Jon Skeet pretty summed up the entire day with his presentation on modern C#.  The theme of the presentation was the theme of the day, Modern.Net and how it has evolved over the years by doing a direct comparison between the oldest and the newest version.  We can express more than we could before, C# 1 was wobbly wobbly, but today C# 4 is more descriptive and defined.


Jon lead us through the differences by deep diving into the code, he wrote the same code in both versions; find the maxby and return it and tried to make both solutions as defined and generic as possible.  The C# 1 code turned out to be simpler and shorter but the bug difference was in the reusability and strictness.  The C# 4 code was more reusable and strict at the same time, you had to jump through some nasty hoops to make the C# 1 code anywhere near as reusable and sensible.  At the end the C# was still shorter, but the client code required to use it had to be longer and there was defiantly a bigger chance to make an error with the C# 1 calling code.

At the end of an interesting talk, we were left everyone with a chunk of interesting thoughts…

  • f# is complicated but it has lots of inertia in the industry
  • Learn F# to improve your c# (and vb.net ;p)
  • Think about what is coming in future, dotnet 5

IMHO the future is more CPUs, so its worth bearing in mind when looking to the future.

WPF in Modern .NET - Ian Griffiths

Unfortunately I missed the start of this talk due to the start of a migraine, starting to feel very tired, and listening to Jon Skeet outside the hall for the first 15 mins of this session.  I stood at the back with @NathanGloyn and I took the opportunity to charge all mu devices, which stopped me from taking any notes.  Ian defended WPF throughout the session but in my mind didn’t really give much to backup his defence.  I’ve seen WPF before and yes it has its advantages and yes it will be used but I still don’t get the separation between Silverlight and WPF.  In my mind why separate the two it would be much better to have Silverlight, Silverlight, even if there are differences diluting two frameworks and having two brands doesn't seem the most sensible strategic decision.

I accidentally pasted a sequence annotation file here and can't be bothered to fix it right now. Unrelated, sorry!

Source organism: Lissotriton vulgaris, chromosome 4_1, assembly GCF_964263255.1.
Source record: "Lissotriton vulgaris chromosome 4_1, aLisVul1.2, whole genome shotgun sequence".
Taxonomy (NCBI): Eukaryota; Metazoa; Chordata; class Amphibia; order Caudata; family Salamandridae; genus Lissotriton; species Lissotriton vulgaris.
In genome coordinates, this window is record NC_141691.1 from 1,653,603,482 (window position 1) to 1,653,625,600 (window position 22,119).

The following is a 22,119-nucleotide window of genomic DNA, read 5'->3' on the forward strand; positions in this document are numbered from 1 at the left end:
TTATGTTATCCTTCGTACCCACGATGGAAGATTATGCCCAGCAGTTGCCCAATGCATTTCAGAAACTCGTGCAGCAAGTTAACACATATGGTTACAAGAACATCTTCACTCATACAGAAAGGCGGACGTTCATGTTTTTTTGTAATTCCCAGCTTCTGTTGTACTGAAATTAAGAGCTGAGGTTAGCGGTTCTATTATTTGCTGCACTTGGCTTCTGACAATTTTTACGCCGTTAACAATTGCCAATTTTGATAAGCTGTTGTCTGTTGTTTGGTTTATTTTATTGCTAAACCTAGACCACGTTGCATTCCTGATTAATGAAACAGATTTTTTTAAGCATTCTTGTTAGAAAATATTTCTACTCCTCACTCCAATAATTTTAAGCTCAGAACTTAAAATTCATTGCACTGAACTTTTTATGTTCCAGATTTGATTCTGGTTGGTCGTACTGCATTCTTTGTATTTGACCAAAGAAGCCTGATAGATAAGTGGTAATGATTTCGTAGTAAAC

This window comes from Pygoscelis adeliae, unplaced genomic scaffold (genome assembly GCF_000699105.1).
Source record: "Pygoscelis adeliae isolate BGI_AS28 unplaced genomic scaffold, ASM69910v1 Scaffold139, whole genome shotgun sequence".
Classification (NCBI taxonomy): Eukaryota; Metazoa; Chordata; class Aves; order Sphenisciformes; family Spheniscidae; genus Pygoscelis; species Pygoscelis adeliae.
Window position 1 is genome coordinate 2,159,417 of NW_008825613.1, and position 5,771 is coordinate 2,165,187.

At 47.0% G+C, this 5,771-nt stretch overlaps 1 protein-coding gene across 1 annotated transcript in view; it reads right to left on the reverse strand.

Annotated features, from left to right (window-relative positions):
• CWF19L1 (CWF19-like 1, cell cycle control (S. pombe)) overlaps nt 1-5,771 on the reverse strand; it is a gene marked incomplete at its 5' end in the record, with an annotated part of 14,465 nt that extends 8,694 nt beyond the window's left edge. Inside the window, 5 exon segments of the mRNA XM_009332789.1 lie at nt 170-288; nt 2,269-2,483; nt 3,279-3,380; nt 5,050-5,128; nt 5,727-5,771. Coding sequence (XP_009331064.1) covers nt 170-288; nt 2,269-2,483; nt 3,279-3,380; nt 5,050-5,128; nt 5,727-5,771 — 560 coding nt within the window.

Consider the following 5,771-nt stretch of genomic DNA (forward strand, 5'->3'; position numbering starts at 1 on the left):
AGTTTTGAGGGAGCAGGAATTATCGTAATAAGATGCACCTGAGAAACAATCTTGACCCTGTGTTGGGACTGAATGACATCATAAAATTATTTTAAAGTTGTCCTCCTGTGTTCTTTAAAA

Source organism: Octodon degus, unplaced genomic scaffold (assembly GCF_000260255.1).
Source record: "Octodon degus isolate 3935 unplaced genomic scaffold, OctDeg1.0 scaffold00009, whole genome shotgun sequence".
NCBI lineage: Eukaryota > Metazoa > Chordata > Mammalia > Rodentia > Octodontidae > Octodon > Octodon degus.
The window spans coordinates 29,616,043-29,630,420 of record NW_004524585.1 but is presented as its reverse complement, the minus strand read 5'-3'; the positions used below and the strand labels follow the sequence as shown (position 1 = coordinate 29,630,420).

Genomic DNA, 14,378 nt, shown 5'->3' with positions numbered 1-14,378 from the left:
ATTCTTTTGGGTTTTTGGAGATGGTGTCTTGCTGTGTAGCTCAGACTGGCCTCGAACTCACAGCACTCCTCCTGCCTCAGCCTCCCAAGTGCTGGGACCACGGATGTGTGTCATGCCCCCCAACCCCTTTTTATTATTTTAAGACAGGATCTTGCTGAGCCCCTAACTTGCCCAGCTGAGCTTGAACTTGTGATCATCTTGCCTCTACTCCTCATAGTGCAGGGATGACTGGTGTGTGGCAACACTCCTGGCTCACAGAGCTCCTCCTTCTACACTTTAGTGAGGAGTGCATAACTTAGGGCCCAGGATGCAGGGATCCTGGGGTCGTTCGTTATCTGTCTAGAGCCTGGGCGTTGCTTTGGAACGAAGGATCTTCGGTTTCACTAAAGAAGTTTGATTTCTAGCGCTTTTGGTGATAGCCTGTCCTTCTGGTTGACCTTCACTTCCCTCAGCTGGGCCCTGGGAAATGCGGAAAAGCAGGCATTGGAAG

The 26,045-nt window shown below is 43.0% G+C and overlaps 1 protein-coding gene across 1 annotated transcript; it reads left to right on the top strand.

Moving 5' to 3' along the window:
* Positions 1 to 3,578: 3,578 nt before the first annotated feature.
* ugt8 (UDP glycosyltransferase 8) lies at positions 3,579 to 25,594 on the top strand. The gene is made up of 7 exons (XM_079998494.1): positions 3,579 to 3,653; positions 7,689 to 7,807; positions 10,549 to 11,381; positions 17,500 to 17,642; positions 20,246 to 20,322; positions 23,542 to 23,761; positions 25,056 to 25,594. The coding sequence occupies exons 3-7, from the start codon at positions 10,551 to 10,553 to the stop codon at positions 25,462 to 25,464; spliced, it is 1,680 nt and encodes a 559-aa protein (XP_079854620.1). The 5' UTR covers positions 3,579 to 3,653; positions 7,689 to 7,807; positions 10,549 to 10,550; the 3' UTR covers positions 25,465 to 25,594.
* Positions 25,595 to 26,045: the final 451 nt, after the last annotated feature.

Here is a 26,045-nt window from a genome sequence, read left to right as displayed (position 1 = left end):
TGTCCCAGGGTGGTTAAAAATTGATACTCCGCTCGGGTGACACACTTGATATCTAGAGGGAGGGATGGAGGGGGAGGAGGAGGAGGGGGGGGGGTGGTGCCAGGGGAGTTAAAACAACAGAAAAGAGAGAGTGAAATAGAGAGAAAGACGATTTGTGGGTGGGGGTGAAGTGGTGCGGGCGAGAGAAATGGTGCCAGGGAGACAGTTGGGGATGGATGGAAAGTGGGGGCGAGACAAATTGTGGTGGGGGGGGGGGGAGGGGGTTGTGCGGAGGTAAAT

And with that that was it, another long development day.  We all caught the bus back to the train station and scuttled off home on the train.  Thanks to all the organisers, and Microsoft for the venue, it was another fantastic day.  Hopefully one day I will complete a blog post on the day of a DDD event before a migraine stops me in my tracks!

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conference | ddd | vs2010


Could not load file or assembly <AssemblyName> or one of its dependencies. An attempt was made to load a program with an incorrect format

by Jon 16. September 2010 22:00

One of the recurring problems I get when installing our ASP.Net system onto customers servers is this cryptic error:

Could not load file or assembly <AssemblyName> or one of its dependencies.  An attempt was made to load a program with an incorrect format


The first time I saw it it really stumped me for a couple of hours to find what the problem was, the stack trace, nothing made any sence.  I eventually tracked the only difference down to the server being 64bit.  IIS can run an asp.net application in either 64 or 32bit mode and most people leave both 32bit and 64bit support enabled when they compile there ASP.Net to automatically give them improved performance on a 64bit machine.  Unfortunatly if you are using a 3rd party componant that is older, perhaps an old non managed library it is more likely to be compiled for 32bit exclusivly.  This 3rd party library means your entire application wont be able to run in 32bit mode, and to make matters worse IIS running under 64bit has 32bit support disabled by default and your Compiled code will attempt to run in 64bits, which in turn causes the nasty error message above.

There are one of two solutions:

1. find the offending library and remove it from your Web Application

2. Enable 32bit support in IIS.  

a. Go to Application Pools in IIS
b. Right click on the relevant application pool
c. Press advanced settings
d. Set Enable 32-Bit Applications to True
e. Restart the Application Pool

This quick fix will buy you time so you can remove the offending library at your leisure

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asp.net | development | IIS | TechSupport